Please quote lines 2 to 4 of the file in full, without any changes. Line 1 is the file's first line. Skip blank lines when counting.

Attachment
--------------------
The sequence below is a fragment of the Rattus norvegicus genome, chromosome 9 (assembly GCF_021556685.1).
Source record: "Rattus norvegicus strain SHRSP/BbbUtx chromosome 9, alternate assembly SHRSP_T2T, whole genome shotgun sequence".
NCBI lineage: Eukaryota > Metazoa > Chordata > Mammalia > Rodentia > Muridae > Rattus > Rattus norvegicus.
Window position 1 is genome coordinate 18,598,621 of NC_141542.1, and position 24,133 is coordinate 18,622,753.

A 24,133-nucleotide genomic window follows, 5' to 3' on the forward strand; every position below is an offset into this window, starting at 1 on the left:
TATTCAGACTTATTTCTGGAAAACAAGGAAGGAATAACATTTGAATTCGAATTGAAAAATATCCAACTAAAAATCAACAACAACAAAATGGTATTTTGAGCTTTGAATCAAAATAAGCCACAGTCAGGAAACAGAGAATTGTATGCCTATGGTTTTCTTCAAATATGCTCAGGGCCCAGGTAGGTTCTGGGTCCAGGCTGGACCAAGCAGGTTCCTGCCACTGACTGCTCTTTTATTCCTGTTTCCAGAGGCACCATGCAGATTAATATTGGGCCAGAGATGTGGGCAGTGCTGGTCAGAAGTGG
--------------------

Source record: "Rattus norvegicus strain SHRSP/BbbUtx chromosome 9, alternate assembly SHRSP_T2T, whole genome shotgun sequence".
NCBI lineage: Eukaryota > Metazoa > Chordata > Mammalia > Rodentia > Muridae > Rattus > Rattus norvegicus.
Window position 1 is genome coordinate 18,598,621 of NC_141542.1, and position 24,133 is coordinate 18,622,753.